What is EDI?
The EDI process produces industrial process water of very high purity, using less than 95% of the chemical products used in the conventional ion exchange processes. With EDI system membranes and electricity replace the million gallons of acid and caustic chemicals that the old processes required daily.
How does it work?
An EDI stack has the basic structure of a deionization chamber. The chamber contains a ion exchange resin, packed between a cationic exchange membrane and a anionic exchange membrane. Only the ions can pass through the membrane, the water is blocked.
EDI is useful for any application that requires constant and economic removal of water impurities without using dangerous chemical. Some examples are:
- Reuse of residual water in food and beverages industry
- Chemical production
- Pharmaceutical industry
- Boiler Feed Water
- Reduction of ionizable SiO2 and TOC (total organic carbon)
Since installation EDI units perform quite reliably, providing the customers with high purity production water for either power plant boiler feed or microchip rinse water. The water produced has met or exceeded customer high-purity water specifications. In addition, when a diluite stream cleaning was required as result of fouling, product quality was completely recovered.
As a substitute for the more traditional ion-exchange process, EDI brings advances in both energy and operating expenses to the high purity water treatment train. By eliminating the periodic regeneration requirement of ion exchange resin, environmental benefits are also realized by avoiding the handling and processing of acid and caustic chemicals brought to the site.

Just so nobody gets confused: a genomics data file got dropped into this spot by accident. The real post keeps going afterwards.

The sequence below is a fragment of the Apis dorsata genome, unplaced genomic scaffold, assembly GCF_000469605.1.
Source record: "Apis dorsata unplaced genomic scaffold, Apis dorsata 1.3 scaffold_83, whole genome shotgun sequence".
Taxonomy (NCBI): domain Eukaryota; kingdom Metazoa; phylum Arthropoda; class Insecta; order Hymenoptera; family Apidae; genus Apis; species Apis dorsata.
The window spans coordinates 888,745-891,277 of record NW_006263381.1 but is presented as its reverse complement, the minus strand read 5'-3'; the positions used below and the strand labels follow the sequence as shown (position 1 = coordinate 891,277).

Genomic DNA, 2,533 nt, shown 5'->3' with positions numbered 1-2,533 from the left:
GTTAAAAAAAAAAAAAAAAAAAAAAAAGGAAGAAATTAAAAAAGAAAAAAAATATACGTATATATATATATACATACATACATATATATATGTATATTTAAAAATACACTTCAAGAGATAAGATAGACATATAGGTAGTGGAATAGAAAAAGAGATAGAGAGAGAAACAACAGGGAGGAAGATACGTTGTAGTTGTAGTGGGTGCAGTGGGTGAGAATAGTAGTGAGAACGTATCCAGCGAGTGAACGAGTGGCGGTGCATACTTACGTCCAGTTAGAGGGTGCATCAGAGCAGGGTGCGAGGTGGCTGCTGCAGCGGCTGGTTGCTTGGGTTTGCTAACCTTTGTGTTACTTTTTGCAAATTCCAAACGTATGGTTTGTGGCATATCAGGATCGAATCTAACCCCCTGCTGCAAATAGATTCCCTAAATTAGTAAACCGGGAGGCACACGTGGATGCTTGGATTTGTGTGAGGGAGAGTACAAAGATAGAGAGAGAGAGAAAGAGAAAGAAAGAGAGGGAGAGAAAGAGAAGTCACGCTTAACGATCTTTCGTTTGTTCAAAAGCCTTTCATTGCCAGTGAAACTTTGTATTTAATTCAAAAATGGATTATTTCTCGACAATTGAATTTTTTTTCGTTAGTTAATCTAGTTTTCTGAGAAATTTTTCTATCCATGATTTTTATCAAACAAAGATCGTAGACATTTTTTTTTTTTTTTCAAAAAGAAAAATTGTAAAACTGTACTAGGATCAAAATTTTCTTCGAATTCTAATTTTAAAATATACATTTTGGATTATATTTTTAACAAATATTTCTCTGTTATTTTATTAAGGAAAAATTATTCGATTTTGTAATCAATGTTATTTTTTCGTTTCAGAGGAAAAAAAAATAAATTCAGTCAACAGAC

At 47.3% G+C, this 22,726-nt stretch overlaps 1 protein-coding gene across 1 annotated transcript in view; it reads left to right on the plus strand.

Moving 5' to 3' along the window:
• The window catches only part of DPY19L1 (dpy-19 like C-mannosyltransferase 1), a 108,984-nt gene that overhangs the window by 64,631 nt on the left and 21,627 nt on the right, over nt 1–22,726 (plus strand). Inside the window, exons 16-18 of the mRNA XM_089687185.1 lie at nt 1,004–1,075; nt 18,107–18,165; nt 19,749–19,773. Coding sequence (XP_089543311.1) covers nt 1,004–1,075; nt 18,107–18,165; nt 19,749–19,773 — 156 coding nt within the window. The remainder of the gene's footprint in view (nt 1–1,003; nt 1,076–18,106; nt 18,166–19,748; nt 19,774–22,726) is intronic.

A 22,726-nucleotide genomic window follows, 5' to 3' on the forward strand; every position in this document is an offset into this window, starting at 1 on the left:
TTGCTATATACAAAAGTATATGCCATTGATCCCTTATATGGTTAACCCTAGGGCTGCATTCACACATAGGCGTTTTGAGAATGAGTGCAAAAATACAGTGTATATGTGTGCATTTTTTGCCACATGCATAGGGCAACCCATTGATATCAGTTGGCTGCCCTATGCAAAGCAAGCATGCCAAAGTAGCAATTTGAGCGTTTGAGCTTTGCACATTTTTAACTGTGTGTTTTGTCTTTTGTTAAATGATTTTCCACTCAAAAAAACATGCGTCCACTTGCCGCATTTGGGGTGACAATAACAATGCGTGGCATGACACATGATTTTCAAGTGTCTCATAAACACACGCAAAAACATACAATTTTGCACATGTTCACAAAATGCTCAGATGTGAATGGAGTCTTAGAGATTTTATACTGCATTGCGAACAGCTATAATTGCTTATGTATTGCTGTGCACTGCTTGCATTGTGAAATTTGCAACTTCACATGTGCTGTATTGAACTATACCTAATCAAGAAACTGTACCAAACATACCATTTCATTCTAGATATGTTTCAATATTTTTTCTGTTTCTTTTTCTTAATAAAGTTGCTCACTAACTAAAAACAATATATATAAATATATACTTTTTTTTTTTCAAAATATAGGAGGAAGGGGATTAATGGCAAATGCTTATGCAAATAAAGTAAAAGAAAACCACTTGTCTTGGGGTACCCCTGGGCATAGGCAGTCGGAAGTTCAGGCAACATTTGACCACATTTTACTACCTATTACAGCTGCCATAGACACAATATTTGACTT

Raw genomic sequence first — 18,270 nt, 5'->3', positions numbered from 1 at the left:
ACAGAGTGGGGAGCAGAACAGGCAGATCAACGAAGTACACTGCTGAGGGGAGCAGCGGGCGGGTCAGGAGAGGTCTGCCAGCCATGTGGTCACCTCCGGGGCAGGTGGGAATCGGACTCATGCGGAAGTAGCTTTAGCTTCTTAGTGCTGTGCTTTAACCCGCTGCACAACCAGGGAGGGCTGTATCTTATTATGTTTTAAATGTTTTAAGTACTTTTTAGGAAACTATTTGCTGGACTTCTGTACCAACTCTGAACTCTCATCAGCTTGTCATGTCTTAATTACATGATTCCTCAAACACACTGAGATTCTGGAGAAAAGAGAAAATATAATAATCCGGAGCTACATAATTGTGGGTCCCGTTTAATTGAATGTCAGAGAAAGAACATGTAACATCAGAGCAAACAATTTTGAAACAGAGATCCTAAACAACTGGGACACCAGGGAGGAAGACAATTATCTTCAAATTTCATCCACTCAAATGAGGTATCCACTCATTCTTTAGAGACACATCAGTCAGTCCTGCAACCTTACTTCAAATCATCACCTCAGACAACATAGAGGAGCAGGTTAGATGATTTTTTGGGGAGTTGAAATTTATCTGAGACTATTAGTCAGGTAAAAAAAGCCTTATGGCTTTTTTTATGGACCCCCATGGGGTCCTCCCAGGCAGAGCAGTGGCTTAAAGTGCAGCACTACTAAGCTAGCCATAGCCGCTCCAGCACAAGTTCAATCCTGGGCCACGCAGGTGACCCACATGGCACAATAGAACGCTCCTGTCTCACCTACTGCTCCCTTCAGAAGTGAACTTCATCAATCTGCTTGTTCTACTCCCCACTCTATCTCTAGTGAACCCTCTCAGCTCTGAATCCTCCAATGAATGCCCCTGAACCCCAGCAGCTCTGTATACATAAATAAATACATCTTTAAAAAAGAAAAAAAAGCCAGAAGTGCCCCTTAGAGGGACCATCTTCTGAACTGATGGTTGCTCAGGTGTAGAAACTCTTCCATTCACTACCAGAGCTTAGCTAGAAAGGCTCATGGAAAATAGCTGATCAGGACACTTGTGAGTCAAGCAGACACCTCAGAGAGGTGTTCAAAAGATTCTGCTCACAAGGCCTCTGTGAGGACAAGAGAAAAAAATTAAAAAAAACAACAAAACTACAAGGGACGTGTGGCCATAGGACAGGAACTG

Some of the advantages of the EDI as opposed to the conventional systems of ionic interchange are:
- Simple and continuous operation
- Chemicals for regeneration completely eliminated
- Cost effective operation and maintenance
- Low power consumption
- Non pollution, safety and reliablility
- It requires very few automatic valves or complex control sequences that need supervision by an operator
- It requires little space
- It produces high pure water in a constant flow
- It provides complete removal of dissolved inorganic particles
- In combination with reverse osmosis pre-treatment, it removes more than 99.9% of ions from the water
- EDI cannot be used for water having hardness higher than 1, since the calcium carbonate would create a scab in the camera of the concentrated one, limiting the operation
- It requires purification pretreatment
- Carbon Dioxide will freely pass through an RO membrane, dissociating and raising the conductivity of water. Any ionic species formed from the carbon dioxide gas will lower the outlet resistivity of the water produced by EDI. The management of CO2 in water is typically handled in one or two ways: the pH of the water can be adjusted to allow the RO membrane to rejuect the ionic species or the carbon dioxied can be removed from the water using a strip gas.
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